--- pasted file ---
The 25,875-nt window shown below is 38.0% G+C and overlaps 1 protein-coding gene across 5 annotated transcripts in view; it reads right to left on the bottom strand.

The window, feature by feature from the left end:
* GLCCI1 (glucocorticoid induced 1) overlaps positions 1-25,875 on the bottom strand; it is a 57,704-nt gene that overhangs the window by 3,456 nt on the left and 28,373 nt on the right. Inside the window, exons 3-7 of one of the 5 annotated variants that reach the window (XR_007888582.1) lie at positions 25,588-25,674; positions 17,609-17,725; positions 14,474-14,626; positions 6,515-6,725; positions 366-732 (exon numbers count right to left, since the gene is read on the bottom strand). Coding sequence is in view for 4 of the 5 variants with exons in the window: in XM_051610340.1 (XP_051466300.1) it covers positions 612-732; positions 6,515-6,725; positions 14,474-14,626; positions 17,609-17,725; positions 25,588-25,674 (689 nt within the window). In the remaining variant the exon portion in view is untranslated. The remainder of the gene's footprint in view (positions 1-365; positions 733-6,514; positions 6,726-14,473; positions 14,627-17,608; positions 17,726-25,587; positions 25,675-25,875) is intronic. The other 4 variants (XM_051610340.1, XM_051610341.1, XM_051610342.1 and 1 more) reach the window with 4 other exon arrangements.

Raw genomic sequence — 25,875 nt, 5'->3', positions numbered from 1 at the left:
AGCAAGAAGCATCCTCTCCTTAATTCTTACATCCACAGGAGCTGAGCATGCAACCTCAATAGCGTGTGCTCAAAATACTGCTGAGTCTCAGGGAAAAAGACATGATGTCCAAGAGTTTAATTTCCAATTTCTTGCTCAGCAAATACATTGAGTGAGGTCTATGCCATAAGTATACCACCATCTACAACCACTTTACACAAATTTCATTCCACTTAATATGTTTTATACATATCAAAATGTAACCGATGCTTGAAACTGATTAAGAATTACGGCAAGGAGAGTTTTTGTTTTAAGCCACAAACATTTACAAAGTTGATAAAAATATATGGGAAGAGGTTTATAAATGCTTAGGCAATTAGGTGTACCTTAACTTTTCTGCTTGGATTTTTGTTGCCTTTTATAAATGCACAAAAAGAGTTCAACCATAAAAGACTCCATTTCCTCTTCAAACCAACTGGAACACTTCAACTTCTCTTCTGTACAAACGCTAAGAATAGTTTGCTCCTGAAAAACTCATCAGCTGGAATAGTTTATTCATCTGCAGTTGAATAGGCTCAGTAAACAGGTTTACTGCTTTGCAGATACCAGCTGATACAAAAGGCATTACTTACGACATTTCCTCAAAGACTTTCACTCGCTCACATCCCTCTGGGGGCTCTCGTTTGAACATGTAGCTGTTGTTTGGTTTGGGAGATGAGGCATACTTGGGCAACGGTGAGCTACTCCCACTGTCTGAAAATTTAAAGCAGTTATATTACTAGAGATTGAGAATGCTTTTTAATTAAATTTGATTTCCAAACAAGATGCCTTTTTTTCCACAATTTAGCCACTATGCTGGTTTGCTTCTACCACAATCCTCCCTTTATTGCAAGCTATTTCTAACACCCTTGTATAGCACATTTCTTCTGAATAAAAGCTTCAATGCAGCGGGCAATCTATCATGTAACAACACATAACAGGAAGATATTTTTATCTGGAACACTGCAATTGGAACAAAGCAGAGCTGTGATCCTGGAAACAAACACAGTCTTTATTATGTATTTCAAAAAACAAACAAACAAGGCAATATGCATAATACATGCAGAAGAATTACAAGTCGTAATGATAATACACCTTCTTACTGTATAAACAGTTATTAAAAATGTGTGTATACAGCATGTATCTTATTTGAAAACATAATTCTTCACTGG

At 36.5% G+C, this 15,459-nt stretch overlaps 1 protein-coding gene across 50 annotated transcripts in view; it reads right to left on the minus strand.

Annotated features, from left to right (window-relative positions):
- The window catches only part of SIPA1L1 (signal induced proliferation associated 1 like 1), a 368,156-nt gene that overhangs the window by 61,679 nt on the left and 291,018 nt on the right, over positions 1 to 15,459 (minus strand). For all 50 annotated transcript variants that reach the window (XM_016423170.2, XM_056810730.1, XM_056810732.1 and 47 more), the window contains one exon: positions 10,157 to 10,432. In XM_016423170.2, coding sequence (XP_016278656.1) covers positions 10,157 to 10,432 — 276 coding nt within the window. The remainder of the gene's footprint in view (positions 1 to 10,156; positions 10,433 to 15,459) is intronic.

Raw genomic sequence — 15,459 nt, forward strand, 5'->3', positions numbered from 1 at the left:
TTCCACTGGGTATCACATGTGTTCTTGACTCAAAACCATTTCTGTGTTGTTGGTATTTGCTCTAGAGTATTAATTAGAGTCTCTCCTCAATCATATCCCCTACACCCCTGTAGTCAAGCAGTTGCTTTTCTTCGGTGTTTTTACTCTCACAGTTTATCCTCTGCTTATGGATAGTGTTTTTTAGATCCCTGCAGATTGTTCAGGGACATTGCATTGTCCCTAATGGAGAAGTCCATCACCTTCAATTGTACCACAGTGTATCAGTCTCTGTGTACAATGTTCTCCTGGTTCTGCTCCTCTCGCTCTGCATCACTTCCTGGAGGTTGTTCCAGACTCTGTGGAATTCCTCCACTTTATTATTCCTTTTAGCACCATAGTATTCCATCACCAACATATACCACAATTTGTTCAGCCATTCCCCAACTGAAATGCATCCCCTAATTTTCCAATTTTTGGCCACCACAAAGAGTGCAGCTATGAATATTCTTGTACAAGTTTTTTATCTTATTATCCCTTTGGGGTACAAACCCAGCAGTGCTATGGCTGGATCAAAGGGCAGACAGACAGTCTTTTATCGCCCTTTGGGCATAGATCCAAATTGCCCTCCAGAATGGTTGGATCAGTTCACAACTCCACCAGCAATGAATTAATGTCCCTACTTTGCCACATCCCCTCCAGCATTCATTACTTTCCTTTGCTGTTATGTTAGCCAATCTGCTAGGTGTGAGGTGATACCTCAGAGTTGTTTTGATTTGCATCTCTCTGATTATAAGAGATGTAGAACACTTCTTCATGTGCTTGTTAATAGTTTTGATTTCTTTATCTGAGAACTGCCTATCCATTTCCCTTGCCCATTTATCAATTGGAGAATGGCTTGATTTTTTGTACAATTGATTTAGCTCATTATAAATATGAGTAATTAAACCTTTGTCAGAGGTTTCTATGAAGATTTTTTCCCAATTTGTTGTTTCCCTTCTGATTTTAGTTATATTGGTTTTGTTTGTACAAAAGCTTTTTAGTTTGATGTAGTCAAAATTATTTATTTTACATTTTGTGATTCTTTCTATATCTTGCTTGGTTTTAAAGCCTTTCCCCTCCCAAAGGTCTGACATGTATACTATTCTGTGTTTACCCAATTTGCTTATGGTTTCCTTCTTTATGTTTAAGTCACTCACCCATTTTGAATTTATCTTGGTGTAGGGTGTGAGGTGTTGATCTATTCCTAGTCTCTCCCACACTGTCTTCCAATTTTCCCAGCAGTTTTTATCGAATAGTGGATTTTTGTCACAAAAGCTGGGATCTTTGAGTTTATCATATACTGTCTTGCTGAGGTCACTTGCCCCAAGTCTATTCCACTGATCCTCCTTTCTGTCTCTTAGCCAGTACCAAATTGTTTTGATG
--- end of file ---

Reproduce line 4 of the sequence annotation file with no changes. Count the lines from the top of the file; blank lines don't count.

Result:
Raw genomic sequence — 25,875 nt, 5'->3', positions numbered from 1 at the left: